With slight trepidation, he entered her bedroom. The last time he’d been in her room was five years ago, when they were still in high school and still studied at each other’s homes.
The bedroom was… neat. Clean. The bed was made and the dressing table spotless. An alarm clock and a lamp rested on a nightstand, while a potted plant sat on the other. Her closet was overflowing with clothes and bags.
No sign of her.
He thought about everything he had observed. The refrigerator was stocked. The closets were stuffed. The apartment was neat and tidy. The offerings had yet to be changed. The windows were all closed, but the air didn’t feel stagnant.
She hadn’t planned for a long absence. Which meant she had to leave without advance warning, and without time to pack.
He sniffed the air.
A faint floral scent filled the air, sweet and subtle. It was the fragrance he had always associated with her. She’d lived here for so long her scent permeated the room.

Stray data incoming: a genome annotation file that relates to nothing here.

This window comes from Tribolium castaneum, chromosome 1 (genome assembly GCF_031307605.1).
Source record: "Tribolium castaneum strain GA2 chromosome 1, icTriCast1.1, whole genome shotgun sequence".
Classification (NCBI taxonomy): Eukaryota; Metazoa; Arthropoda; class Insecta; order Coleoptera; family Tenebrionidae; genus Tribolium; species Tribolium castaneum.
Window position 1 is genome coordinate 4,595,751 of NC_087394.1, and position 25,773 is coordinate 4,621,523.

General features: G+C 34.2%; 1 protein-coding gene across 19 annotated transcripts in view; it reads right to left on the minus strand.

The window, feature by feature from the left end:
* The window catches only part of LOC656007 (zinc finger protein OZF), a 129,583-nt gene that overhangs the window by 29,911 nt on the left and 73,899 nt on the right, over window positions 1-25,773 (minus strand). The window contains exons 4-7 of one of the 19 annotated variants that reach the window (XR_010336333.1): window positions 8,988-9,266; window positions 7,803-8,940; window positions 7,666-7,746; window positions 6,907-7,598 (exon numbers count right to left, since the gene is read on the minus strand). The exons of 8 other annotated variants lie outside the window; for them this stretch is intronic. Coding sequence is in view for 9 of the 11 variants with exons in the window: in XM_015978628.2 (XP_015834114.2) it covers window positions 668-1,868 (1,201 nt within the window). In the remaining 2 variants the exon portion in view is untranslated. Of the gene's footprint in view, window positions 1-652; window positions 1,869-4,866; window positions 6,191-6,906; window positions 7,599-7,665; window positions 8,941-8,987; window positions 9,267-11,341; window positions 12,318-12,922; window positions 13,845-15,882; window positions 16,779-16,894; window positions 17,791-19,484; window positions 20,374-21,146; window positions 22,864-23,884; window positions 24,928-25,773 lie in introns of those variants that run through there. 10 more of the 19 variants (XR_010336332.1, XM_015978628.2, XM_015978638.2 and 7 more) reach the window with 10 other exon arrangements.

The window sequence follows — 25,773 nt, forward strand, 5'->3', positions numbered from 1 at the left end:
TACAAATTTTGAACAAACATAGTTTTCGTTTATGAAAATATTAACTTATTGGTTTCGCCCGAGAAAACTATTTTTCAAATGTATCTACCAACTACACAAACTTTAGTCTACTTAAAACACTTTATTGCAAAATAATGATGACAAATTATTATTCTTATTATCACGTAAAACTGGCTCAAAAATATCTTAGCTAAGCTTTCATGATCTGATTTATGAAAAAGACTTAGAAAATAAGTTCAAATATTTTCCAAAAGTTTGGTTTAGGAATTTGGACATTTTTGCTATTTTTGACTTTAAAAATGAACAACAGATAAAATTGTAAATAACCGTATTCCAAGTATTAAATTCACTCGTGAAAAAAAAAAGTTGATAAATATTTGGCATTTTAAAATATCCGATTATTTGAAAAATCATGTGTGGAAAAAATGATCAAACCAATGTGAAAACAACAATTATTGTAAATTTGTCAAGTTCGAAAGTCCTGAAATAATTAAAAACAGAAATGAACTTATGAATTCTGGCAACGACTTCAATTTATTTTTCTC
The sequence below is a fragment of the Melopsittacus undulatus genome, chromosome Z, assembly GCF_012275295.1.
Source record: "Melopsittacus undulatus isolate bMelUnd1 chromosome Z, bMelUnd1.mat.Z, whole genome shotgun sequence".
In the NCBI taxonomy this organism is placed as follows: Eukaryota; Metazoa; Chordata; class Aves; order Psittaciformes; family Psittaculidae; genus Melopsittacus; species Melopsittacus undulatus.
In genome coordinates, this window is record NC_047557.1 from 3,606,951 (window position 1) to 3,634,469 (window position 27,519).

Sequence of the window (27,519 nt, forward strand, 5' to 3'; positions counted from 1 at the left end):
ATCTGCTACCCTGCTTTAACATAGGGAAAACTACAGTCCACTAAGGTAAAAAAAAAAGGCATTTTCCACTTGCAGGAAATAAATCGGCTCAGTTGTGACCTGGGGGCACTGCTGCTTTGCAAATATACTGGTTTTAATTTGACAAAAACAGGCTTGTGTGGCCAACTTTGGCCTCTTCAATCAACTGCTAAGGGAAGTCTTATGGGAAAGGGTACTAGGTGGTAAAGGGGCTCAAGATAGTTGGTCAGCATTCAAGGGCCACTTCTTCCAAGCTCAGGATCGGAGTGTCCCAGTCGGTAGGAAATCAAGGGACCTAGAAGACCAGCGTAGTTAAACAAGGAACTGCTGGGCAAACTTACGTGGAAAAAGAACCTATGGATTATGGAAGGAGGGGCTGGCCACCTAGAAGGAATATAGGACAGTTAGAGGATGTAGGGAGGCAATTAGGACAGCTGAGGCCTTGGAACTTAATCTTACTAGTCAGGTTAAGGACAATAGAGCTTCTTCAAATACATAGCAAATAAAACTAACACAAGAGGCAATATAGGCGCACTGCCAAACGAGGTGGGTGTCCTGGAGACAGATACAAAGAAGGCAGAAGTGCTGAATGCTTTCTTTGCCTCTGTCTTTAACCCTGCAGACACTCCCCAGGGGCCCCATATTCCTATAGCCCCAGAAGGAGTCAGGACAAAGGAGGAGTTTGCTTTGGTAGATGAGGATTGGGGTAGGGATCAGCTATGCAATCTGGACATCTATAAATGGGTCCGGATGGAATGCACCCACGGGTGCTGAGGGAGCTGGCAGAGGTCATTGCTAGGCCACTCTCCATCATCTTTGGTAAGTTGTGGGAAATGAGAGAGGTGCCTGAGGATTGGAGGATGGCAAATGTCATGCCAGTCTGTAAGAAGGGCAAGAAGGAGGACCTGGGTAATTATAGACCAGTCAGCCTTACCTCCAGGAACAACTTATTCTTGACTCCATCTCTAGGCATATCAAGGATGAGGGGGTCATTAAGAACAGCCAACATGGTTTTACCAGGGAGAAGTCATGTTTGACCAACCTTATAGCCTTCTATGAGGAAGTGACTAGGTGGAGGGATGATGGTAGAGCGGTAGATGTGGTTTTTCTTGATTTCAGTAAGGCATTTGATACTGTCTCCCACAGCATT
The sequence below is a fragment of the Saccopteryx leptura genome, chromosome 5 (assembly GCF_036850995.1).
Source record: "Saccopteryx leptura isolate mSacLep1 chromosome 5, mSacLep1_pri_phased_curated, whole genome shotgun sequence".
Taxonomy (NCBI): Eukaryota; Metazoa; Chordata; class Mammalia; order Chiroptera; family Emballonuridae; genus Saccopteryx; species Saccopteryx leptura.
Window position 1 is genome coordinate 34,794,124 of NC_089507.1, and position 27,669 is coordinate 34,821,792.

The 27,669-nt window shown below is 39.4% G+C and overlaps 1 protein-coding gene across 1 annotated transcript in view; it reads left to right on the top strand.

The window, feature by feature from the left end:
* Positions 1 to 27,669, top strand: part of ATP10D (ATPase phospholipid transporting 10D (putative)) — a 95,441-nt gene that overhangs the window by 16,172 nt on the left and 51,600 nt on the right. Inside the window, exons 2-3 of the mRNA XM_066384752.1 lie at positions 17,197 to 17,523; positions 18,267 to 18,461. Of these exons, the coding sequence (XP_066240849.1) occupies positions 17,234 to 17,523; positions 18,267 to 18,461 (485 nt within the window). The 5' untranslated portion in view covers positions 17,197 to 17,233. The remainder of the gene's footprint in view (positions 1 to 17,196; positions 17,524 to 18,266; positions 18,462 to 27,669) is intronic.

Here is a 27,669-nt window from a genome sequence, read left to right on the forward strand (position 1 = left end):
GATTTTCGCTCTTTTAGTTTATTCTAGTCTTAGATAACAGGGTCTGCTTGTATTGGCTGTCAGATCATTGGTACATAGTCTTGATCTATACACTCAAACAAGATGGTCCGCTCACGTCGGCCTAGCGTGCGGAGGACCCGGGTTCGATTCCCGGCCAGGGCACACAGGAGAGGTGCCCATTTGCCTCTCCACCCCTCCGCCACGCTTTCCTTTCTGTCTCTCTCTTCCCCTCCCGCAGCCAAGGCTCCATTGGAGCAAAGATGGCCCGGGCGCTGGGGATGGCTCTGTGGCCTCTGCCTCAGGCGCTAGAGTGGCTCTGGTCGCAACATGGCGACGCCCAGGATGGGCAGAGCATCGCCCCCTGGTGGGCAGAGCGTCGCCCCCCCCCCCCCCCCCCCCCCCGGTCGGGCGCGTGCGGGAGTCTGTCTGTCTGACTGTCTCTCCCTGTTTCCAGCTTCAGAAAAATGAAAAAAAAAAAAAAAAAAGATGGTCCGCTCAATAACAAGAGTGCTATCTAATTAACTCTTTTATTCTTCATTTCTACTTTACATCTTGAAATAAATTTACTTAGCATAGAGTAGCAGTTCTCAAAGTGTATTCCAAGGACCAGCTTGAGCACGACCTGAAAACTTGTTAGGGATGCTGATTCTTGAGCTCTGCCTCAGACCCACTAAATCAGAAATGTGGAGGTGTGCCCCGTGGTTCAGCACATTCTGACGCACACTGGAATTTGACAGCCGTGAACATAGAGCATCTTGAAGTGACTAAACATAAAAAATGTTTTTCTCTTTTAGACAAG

But why hadn’t he sensed her qi?
His glasses vibrated against his skull. Incoming call.
“Sun Yao, you done with dinner?” Fu Hai Long asked.
“Haven’t even started. What’s wrong?”
“There’s a callout.”
Civil defense sirens wailed in the distance. A robotic voice warbled a prerecorded announcement, too muffled for him to make out.
“I can’t respond to this one.”
“Why not?” Fu demanded.
“I’m handling a potential missing persons case.”
“Leave it to the police,” Fu snapped. “We have reports of multiple beasts terrorizing the city. We need all hands on deck.”
“I don’t think it’s a missing person. It looks like a kidnap.”
“So? People are dying!”
“The missing person is a Barrier Technician. She’s a critical defense asset—”
“Is she the girl you’re meeting?”
“I’m busy investigating. I’ll call you back.”
Sun hung up.
Sitting on the floor, he took a deep breath, tuned out the sirens, and called up his spirit sense. He expanded his senses as far as they would go, maximizing his reach, feeling for every scrap of qi in the apartment.
That was it. There was no qi here. That was wrong. This was Fang Fang’s home, and she was a cultivator. Her apartment would be filled with her energy. It wouldn’t be empty.
Unless someone else had cleared it out.